“To the desire of rising in the world, implanted in the breast of every individual, an increase of taxation superadds the fear of being cast down to a lower station, of being deprived of conveniences and gratifications which habit has rendered all but indispensable — and the combined influence of the two principles produces results that could not be produced by the unassisted agency of either."
This is only the lash of the slave-driver in another form.

38 Barter, The Dorp and the Veld.

39 Estimating the average cost of raising men and women at only $1000 each, the present forced export is equal to sending abroad a capital of four hundred millions of dollars, no return from which is to be looked for.

40 The recent movement of this institution in raising the rate of interest affords a striking example of its power, and of the absence of the judgment required for its exercise.  For two years past the bank has aided in raising prices, but now it desires to reduce them, and at the cost, necessarily, of the weaker portions of the community, for the rich can always take care of themselves.  The whole tendency of its operations is toward making the rich richer and the poor poorer.  Sir Robert Peel undertook to regulate the great machine, but his scheme for that purpose failed, because he totally misconceived the cause of the evil, and of course applied the wrong remedy.  It was one that could only aggravate the mischief, as he could scarcely have failed to see, had he studied the subject with the care its importance merited.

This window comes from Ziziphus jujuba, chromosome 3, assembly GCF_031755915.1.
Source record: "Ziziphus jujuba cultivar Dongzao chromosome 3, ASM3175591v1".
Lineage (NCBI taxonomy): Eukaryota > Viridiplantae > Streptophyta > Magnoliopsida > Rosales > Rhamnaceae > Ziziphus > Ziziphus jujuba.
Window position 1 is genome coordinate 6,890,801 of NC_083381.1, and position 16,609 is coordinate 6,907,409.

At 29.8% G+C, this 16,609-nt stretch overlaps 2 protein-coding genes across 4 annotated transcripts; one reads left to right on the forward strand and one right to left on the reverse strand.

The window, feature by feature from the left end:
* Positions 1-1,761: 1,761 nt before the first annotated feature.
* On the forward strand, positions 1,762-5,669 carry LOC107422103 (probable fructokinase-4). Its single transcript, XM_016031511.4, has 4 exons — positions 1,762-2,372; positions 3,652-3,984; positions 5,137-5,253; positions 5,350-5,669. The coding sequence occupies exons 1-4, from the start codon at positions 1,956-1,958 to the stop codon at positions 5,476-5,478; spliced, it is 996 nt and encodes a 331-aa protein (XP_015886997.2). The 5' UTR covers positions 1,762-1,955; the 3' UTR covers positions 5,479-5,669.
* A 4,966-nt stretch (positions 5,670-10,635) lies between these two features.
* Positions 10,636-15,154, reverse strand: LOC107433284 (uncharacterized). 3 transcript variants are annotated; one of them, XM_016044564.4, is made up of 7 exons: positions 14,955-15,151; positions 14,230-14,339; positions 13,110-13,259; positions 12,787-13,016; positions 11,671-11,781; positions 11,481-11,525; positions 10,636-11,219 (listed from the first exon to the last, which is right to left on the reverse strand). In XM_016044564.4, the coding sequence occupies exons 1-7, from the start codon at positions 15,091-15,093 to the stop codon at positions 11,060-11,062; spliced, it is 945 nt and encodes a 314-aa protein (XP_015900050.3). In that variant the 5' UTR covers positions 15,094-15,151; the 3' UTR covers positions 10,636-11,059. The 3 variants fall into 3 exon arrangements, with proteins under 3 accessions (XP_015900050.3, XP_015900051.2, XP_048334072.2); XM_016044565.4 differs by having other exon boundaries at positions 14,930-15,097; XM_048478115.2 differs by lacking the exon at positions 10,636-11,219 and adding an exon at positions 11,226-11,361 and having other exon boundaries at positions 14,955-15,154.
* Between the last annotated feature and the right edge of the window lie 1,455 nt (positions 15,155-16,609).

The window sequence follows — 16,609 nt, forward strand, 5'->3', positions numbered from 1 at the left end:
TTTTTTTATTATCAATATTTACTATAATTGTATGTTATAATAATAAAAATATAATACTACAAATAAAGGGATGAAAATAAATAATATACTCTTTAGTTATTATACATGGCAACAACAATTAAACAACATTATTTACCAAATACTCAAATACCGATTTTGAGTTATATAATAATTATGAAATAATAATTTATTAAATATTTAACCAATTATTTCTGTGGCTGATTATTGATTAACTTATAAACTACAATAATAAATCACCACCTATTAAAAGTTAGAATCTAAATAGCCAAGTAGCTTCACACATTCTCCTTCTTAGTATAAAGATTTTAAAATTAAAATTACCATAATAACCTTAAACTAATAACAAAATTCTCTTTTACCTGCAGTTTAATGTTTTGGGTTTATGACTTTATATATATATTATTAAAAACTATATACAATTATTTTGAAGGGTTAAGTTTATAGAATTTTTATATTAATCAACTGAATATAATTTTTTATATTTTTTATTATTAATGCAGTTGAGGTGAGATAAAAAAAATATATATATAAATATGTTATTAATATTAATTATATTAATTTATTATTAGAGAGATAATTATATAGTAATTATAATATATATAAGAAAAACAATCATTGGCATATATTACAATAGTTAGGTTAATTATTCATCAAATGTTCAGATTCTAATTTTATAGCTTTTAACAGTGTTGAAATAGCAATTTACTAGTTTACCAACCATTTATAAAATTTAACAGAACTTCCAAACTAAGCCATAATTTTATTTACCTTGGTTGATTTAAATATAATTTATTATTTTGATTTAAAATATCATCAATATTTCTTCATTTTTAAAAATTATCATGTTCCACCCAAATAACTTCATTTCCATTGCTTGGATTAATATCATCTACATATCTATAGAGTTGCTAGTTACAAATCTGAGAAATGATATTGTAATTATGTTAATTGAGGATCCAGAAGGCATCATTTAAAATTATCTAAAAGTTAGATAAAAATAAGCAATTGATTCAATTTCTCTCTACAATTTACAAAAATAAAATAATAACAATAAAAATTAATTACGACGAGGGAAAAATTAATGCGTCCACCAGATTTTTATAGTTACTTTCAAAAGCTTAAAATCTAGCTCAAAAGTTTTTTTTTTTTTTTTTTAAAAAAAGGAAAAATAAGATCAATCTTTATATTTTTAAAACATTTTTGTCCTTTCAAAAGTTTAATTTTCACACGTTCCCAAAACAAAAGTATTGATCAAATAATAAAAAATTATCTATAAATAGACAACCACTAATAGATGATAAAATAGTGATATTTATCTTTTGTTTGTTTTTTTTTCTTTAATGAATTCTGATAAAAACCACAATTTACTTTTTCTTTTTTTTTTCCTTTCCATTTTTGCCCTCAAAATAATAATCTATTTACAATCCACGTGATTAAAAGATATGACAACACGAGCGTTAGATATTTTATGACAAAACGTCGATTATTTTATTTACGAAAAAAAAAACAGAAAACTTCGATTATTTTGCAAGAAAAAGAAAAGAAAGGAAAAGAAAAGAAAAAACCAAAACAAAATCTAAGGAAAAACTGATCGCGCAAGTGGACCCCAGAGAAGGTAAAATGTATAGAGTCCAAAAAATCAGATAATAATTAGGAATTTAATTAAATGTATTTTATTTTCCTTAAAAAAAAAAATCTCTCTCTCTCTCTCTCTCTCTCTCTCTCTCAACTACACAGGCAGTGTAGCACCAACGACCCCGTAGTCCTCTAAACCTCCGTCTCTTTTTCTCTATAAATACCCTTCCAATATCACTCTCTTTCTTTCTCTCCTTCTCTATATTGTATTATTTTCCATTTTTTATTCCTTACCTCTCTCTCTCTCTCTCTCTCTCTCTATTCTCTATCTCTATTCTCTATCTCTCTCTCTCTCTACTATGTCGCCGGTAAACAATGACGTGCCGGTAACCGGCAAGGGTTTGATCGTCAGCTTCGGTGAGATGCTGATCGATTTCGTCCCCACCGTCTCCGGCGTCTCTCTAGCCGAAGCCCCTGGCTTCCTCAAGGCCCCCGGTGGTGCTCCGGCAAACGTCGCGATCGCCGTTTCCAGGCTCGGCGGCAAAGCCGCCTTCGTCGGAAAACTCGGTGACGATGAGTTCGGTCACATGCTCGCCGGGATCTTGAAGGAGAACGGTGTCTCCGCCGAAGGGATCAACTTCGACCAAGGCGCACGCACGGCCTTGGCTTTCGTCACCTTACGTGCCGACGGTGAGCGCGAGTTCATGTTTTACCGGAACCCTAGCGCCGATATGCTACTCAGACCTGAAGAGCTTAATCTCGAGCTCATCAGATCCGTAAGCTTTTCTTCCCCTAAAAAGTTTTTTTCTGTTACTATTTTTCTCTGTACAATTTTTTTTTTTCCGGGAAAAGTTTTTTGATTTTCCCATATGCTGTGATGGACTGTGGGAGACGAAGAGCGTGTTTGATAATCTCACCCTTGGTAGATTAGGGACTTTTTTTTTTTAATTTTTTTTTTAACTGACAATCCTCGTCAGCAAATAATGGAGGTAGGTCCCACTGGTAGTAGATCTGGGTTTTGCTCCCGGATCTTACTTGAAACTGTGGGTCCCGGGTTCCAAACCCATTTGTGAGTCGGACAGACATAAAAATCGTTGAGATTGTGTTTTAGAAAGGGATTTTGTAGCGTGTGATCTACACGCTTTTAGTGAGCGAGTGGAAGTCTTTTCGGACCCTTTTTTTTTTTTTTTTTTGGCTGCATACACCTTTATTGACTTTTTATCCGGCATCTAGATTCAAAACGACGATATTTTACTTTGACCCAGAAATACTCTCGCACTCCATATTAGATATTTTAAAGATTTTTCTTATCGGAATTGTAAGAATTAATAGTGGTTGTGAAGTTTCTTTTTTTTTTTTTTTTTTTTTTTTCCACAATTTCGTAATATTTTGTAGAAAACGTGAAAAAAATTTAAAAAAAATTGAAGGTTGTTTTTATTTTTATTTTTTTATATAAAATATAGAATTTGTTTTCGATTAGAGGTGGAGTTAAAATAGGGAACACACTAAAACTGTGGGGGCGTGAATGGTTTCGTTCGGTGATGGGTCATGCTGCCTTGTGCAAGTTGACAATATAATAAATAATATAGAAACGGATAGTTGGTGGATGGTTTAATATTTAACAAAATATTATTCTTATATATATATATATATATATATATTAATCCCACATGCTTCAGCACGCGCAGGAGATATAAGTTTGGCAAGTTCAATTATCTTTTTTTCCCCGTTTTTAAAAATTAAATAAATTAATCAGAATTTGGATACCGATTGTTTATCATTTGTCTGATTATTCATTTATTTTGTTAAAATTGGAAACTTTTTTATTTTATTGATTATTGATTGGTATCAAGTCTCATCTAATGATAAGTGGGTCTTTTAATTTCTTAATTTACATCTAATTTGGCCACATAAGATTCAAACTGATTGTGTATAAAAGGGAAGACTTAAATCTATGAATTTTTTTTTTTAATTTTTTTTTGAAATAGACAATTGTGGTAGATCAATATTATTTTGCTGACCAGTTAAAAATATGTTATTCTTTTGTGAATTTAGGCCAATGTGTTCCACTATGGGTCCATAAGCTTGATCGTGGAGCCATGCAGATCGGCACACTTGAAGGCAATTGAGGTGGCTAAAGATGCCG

41 Page 230, ante.